October 23, 2011 10:56 pm
Hello WTB
Please help me identify this LARGE fly(?) that my son found in our back yard.
– We live in North Dallas, TX
– It was found today, October 23
– It was found on a piece of playground equipment less than a foot from the ground
– It does not seem able to fly, but buzzes loudly when it attempts to
Thank you for all of your efforts. your site is my first stop when attempting to ID something new that we’ve found.
Signature: Brandon

Rabbit Bot Fly

Hi Brandon,
This is a Bot Fly in the genus
Cuterebra, and we are nearly certain it is the Rabbit Bot Fly, Cuterebra lepusculi, a species we just posted last week.  We are going to copy Jeff Boettner on our response so he can verify the identification since he has been providing correct species identifications for our Bot Fly submissions.  If you still have this specimen, Jeff may request it for study purposes.  Bot Flies in the genus Cuterebra are endoparasites of rodents and they have very interesting life cycles.  Your photographs are excellent.

Rabbit Bot Fly

Daniel –
Thank you for the quick response, and thank you for the compliment on the photos.  I’ve attached a much better photo here, now that I’ve had time to properly set up and shoot this one.
Jeff –
I just read your comments on WTB.  I appreciate all of the great info.  I will indeed post this on BugGuide.net.  I’m excited about your interest in this find.  This is a first for me, and I do a fair amount of amateur insect hunting and photography.
I do still have the live specimen, and would be happy to share it.  No eggs yet, but I will send those as well if they come.  How should I go about getting it to you in the best possible condition?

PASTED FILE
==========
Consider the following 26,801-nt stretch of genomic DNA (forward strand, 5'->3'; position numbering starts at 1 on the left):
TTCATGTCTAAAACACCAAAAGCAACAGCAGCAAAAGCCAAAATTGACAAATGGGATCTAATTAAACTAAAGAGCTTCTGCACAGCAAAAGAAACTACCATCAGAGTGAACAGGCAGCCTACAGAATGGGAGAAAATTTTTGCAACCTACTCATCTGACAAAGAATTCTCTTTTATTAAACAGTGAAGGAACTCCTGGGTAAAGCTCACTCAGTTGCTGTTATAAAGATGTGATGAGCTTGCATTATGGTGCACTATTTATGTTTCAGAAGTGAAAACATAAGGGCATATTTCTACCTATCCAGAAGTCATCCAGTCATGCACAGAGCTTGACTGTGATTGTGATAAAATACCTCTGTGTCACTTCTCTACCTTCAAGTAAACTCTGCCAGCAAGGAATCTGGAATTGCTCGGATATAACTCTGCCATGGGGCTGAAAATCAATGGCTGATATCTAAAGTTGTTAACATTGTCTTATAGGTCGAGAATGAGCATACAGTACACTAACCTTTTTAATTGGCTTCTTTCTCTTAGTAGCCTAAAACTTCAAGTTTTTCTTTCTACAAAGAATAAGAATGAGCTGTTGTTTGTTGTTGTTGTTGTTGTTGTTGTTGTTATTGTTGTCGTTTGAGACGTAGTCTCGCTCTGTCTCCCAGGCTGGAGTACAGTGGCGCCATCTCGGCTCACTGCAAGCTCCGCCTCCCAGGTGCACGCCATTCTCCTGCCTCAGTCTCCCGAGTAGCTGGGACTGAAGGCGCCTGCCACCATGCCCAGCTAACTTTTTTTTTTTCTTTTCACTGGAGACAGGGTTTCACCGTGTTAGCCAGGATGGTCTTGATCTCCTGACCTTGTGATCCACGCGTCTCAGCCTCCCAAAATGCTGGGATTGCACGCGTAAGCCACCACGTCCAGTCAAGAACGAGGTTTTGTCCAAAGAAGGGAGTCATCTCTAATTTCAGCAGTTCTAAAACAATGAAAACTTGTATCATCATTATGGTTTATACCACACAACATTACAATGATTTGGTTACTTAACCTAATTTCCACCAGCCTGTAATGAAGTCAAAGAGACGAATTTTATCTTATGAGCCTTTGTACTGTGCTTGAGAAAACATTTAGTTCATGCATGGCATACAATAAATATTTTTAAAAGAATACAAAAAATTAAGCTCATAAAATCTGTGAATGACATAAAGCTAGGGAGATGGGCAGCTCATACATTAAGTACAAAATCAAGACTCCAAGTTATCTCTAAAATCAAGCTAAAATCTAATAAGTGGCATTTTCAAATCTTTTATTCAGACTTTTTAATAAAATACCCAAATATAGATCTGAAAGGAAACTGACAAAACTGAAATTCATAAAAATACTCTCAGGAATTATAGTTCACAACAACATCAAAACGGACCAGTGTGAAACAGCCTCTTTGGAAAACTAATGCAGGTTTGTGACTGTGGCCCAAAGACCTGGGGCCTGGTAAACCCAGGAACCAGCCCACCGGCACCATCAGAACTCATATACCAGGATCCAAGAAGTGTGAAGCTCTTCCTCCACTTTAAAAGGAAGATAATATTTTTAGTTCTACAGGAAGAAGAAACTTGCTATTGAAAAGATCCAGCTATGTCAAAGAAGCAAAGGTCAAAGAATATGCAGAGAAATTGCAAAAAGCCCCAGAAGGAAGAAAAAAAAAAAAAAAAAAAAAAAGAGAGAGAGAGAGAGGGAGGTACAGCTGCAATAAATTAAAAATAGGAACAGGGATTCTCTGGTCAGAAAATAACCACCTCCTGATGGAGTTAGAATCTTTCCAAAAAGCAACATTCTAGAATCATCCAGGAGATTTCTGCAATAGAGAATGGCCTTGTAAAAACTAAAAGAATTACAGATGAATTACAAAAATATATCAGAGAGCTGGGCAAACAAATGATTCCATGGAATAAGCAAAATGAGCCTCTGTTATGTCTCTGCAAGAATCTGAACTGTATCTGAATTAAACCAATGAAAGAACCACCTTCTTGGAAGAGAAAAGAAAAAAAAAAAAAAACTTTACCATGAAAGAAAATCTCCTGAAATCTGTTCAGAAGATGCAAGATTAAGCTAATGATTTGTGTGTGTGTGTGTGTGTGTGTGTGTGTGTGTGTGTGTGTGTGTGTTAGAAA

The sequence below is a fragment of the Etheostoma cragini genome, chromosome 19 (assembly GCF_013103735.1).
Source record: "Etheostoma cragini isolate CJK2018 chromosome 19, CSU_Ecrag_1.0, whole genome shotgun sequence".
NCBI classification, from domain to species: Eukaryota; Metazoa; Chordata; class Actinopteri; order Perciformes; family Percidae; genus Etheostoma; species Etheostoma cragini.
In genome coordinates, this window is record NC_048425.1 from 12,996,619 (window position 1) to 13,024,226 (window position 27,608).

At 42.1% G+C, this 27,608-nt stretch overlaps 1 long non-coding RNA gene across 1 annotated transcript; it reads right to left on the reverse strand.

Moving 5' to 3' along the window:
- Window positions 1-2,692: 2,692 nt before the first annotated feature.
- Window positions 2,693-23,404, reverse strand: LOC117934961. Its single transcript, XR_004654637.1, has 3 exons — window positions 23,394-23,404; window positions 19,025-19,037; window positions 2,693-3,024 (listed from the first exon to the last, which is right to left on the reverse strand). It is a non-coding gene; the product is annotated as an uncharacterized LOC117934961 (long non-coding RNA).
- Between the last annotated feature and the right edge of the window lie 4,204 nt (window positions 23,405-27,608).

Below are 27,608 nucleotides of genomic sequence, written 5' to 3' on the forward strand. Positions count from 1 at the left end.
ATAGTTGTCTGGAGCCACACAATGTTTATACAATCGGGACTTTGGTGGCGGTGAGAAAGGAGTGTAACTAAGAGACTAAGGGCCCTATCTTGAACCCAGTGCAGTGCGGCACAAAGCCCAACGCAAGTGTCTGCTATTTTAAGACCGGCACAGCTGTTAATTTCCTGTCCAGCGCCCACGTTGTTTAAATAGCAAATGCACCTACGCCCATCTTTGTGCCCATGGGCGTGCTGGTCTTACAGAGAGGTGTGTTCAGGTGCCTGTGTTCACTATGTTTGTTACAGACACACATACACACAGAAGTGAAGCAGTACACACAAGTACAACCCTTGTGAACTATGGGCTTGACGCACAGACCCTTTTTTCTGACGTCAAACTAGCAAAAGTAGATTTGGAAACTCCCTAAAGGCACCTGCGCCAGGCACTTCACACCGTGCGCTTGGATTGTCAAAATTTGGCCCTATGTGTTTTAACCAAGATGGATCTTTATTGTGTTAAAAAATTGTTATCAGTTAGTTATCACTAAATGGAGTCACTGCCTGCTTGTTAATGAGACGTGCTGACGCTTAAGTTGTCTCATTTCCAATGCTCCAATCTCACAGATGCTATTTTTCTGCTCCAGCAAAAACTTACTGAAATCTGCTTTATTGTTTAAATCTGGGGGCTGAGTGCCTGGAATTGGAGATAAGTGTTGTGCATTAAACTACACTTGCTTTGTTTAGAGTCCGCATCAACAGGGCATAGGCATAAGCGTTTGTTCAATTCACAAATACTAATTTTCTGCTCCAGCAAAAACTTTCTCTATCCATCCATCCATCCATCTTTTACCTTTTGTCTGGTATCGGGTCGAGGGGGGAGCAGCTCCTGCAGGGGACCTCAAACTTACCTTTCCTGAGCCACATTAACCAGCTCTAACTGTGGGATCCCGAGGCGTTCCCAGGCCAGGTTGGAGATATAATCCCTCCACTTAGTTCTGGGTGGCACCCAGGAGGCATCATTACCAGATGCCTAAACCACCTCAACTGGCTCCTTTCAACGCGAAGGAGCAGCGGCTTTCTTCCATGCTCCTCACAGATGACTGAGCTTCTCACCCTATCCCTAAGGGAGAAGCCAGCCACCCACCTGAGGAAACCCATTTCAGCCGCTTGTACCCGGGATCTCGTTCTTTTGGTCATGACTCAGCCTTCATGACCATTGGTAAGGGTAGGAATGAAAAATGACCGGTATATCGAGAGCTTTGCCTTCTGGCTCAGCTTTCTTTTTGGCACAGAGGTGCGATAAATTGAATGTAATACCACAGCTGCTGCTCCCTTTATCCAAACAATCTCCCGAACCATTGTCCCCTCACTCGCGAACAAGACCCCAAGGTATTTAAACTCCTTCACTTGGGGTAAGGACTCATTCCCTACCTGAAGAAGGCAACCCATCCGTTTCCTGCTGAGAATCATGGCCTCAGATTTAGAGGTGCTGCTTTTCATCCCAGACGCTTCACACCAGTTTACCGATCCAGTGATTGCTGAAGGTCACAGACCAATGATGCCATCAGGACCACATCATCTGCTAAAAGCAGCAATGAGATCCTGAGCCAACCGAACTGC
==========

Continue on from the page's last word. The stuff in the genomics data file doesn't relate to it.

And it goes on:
Feel free to look through the photos of my other finds on my website. The “nature” section can be found here:
http://www.themcmurrays.net/photos/nature/index.html
Kind regards,
-Brandon

Rabbit Bot Fly

Hi again Brandon,
Thanks for taking the time to take this stunning new photograph that is artful as well as accurately depicting the morphology of the Rabbit Bot Fly.

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GIANT fly
Location: Dallas, TX
October 17, 2011 9:53 pm
I’ve lived in Dallas, TX for 40 years and have never seen such a thing. Found today on our hydrangea plant. It has a fat head, thorax & abdomen, is mostly black with awesome horizontal red stripes across the top of its huge eyes, has white fuzz between the thorax & abdomen, and it’s wings fold in a crossed fassion, unlike most flies. Its legs are just like a common house fly (only larger) and it rubs them together and walks/behaves like a fly. When it flies it sounds loud like a bee. It’s about an inch long!
Signature: Grasshopper

Rodent Bot Fly

Dear Grasshopper,
This amazing fly is a Rodent Bot Fly in the genus
Cuterebra, but alas, we don’t recognize the species.  It doesn’t seem to match any of the species posted to Bugguidewhich describes the life cycle as:  “Females typically deposit eggs in the burrows and ‘runs’ of rodent or rabbit hosts. A warm body passing by the eggs causes them to hatch almost instantly and the larvae glom onto the host. The larvae are subcutaneous (under the skin) parasites of the host. Their presence is easily detected as a tumor-like bulge, often in the throat or neck or flanks of the host. The larvae breathe by everting the anal spiracles out a hole (so they are oriented head-down inside the host). They feed on the flesh of the host, but only rarely does the host die as a result.”